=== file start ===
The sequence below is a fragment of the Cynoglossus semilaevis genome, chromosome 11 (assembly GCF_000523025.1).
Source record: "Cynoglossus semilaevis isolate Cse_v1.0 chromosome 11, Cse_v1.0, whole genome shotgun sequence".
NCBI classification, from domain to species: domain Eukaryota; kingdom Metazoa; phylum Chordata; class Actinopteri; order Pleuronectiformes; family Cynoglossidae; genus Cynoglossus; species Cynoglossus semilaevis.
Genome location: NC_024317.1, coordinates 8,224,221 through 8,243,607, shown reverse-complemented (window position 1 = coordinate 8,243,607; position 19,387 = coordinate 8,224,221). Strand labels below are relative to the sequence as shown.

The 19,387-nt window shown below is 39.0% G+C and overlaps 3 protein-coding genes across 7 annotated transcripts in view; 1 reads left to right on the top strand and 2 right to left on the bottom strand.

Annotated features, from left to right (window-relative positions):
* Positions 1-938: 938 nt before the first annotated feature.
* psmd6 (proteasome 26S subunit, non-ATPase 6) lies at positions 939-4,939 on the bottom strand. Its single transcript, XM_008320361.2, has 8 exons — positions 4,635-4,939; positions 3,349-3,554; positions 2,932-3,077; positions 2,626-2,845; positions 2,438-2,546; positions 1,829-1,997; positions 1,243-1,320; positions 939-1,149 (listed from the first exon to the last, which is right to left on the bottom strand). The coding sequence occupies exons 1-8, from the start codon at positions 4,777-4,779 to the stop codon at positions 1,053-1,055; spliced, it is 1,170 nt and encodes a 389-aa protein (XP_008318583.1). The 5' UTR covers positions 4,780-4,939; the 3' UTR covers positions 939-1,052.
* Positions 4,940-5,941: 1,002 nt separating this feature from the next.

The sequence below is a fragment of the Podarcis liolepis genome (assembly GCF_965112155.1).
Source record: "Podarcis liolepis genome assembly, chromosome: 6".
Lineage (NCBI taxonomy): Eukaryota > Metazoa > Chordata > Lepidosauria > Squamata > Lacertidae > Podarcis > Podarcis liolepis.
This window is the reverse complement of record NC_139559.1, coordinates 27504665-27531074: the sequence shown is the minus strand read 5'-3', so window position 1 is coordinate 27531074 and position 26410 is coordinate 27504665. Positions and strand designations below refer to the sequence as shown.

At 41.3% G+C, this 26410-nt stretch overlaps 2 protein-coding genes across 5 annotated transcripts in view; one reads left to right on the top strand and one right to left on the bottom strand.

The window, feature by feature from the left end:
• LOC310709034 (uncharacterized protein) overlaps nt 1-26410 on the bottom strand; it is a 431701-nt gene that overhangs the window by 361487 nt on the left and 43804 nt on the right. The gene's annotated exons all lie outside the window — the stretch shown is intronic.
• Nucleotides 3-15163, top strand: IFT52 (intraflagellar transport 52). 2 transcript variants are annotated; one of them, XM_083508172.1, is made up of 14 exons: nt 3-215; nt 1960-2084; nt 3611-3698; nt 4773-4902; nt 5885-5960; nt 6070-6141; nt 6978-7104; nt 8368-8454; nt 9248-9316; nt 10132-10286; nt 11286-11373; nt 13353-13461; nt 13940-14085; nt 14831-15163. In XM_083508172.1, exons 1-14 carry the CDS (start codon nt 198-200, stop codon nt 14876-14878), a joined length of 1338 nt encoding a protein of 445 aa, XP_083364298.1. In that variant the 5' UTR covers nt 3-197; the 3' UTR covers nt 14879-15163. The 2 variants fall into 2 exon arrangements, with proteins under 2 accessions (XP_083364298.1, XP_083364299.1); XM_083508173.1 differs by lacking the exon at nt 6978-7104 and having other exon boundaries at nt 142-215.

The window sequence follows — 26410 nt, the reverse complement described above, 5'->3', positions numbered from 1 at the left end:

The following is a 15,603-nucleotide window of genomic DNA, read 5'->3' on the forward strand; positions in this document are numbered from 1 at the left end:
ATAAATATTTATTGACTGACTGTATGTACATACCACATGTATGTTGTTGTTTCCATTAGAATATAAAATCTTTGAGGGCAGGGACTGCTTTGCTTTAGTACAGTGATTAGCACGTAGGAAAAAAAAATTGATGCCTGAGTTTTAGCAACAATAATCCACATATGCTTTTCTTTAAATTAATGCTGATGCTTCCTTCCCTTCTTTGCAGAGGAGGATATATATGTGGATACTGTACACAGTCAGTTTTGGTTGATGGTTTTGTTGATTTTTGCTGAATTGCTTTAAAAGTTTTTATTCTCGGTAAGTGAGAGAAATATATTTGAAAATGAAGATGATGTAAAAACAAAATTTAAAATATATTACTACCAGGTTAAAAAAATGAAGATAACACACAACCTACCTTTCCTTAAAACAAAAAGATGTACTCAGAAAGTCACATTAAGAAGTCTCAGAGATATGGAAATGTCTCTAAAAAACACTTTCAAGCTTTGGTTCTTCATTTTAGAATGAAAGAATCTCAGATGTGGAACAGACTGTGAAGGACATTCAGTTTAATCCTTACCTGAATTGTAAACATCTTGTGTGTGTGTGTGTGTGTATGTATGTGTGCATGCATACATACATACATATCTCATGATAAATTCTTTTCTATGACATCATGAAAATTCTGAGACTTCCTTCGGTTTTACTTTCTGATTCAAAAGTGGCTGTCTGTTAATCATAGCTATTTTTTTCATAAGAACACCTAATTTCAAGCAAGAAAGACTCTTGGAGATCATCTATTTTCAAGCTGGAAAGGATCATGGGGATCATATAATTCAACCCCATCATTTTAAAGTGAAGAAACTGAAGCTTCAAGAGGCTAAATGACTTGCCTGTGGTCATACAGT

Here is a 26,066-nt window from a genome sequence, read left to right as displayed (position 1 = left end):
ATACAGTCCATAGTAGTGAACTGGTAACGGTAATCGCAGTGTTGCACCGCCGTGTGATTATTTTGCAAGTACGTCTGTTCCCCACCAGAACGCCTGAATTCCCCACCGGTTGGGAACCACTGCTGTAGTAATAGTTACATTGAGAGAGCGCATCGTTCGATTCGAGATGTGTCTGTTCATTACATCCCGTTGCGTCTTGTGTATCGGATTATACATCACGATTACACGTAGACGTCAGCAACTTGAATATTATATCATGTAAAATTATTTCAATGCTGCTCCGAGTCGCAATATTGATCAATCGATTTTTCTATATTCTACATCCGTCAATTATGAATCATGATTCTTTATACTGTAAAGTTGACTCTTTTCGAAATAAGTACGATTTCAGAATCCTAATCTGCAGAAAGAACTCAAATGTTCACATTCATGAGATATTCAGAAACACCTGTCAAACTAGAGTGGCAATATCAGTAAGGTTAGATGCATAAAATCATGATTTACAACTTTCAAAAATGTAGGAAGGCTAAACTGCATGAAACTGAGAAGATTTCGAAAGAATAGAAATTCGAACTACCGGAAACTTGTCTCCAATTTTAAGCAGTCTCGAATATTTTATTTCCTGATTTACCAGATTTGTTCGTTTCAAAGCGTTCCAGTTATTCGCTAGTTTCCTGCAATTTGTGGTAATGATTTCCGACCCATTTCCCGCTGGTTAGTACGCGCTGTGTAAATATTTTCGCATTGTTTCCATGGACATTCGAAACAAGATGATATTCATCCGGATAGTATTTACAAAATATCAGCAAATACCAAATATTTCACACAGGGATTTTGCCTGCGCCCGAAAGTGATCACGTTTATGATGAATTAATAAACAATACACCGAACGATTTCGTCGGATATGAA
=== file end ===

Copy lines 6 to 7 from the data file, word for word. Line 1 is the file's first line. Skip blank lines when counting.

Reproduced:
Annotated features, from left to right (window-relative positions):
* Positions 1-938: 938 nt before the first annotated feature.